Stress is something that we just can’t avoid. It’s part of life. However, what you can do is manage your response to stress. You can change how you react and the decisions that you make about your health and well-being. There are simple steps that you can take to reduce not only your day to day stress but also your situational stress.
What is Situational Stress?
Situational stress is stress that comes from being in a scary situation that you have no control over. It might be anything from a near collision on the highway to a coworker talking behind your back. It’s separate from the general day to day life stress that most of us deal with.
Simple Things You Can Do To Reduce Situational Stress.
When something scary or acutely stressful happens, your mindset can make all the difference.
- In this situation, you can try taking 5-10 deep breaths. Breathe through your nose and out your mouth.
- Go for a walk, get outside. Nature has a way of calming our senses and lowering the stress response. For a double whammy, get outside and take 10 deep breaths.
- Pet a puppy (or hold a baby). These activities release oxytocin (a feel good hormone) that counteracts the effects of cortisol
- Call a friend
- Listen to your favorite feel good music
- Find things your grateful for
- Look for that silver lining
It can take some time to teach yourself to go to these responses. Be patient with yourself. You might even copy this list onto your phone or a piece of paper that you carry with you so that when you’re dealing with situational stress, you can quickly access something to help reduce the impact.
But what about the everyday stress? This is the stress that is slowly killing most of us. The impacts of chronic stress and high cortisol levels harm your digestion, make you gain weight, negatively impact your sleep, cause you to have unhealthy cravings and make poor food choices, and can harm your immune system. Chronic stress is seriously destructive.
When I started meditating there were days in the beginning where I could only manage one minute of meditation. Over a few weeks I increased it to three minutes and then five. Now I meditate anywhere from 10-20 minutes a day, usually 10. The point is that you don’t have to meditate for hours.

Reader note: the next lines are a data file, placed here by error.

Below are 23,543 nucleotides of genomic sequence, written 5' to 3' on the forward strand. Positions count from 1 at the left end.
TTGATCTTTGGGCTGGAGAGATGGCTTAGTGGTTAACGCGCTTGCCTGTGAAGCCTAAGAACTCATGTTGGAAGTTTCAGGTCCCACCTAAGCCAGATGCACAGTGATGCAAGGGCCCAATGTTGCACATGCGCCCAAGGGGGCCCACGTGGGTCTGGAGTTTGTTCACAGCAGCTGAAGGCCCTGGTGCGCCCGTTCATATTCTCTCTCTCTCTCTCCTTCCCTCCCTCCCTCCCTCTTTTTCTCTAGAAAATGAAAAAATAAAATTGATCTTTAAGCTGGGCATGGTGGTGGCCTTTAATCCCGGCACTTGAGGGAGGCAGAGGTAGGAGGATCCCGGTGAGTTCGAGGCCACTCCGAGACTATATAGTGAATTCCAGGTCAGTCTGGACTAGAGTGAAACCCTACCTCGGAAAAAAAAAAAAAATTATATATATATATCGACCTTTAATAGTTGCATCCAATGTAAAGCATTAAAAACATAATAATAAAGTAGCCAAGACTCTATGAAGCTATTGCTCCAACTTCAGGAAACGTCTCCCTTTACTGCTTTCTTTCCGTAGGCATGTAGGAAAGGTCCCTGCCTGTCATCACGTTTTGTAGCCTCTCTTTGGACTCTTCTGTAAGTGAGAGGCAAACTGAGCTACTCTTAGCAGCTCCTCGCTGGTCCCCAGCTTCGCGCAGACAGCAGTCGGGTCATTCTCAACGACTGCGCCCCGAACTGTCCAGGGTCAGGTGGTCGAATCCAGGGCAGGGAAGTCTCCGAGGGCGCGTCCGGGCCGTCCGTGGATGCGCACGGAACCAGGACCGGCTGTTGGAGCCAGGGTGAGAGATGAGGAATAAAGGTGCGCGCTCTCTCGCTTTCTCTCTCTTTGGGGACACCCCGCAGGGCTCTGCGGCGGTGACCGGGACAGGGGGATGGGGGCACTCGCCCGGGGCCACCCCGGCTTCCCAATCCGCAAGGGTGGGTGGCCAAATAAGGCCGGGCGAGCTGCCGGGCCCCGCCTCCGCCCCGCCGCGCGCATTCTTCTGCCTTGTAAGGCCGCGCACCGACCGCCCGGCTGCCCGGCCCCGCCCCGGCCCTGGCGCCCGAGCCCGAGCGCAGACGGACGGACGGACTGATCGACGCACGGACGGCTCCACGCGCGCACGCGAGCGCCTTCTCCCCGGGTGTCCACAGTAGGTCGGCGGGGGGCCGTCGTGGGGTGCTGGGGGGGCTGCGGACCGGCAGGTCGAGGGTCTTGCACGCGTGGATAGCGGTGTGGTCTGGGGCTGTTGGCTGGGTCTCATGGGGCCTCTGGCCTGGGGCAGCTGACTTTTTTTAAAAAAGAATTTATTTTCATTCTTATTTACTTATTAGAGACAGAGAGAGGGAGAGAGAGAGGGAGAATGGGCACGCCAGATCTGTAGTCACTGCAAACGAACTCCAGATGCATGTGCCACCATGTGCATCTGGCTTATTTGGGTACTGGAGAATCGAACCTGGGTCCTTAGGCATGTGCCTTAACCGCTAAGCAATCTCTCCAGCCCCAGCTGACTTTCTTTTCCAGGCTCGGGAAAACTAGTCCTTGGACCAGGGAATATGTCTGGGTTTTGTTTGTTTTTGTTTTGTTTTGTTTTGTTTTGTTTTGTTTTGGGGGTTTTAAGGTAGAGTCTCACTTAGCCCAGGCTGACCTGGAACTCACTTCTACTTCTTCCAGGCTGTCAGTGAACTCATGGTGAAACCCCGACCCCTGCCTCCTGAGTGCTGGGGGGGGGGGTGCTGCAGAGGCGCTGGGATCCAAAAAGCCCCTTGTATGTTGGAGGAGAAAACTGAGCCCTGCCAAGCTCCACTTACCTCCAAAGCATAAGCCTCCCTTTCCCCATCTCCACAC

Start small, with something you KNOW you can manage and increase it over time as it fits into your life. The point isn’t to add more stress to your life by forcing meditation. Try a minute or two each day and see how it goes.
Skip the processed shit. I’m sorry, I know that it’s easier to prepare processed foods, but you’re not doing your body or your future self any favors. Processed foods cause disease.
They cause weight gain, and they worsen your body’s response to stress. A recent study showed that eating whole/natural foods (with no processed foods) led to better weight loss than a low carb diet.
I don’t mean park farther from the mall and walk those steps kind of exercise, I mean real exercise where your heart rate gets elevated for at least 30 minutes a day kind of exercise. I mean sprint, lift, and learn how to do new things with your body type of exercise. Go learn kickboxing.
Find a pole and learn how to pole gymnastics (Mallakhamba). Take a Barre class, head to the CrossFit gym or join a local running club. Exercise releases endorphins which help you feel better and help you better manage day to day stress.
Create Systems for Yourself
Systems are those organizational processes that support you to be more organized and streamlined. They also support you to have more free time. For example, packing your lunch the night before is a system. Putting your workout clothes in your car is a system. Meal prep on Sunday is a system.
Going to bed every night at the same time is a system. Systems are something that you have to create yourself. Knowing your habit tendency can help you create systems that support you. Also, taking small steps toward new habits is often easier to embrace that trying to make big changes to your life.
Finally, make time for joy in your day. Whether that’s going for a walk in nature, a daily dance in your living room, a good book, or brunch with friends, joy is the opposite of stress. It’s the yin to that yang.
If you’re struggling to manage stress or create habits and systems that support you to feel less stressed in your day to day, let’s connect. I offer a free Simplified Success call. I’ll help you identify the top three obstacles that are getting in your way. Whether you want to lose weight, reduce stress, have more energy, look better naked, or all of those combined, we can get started on a plan created specifically for YOU.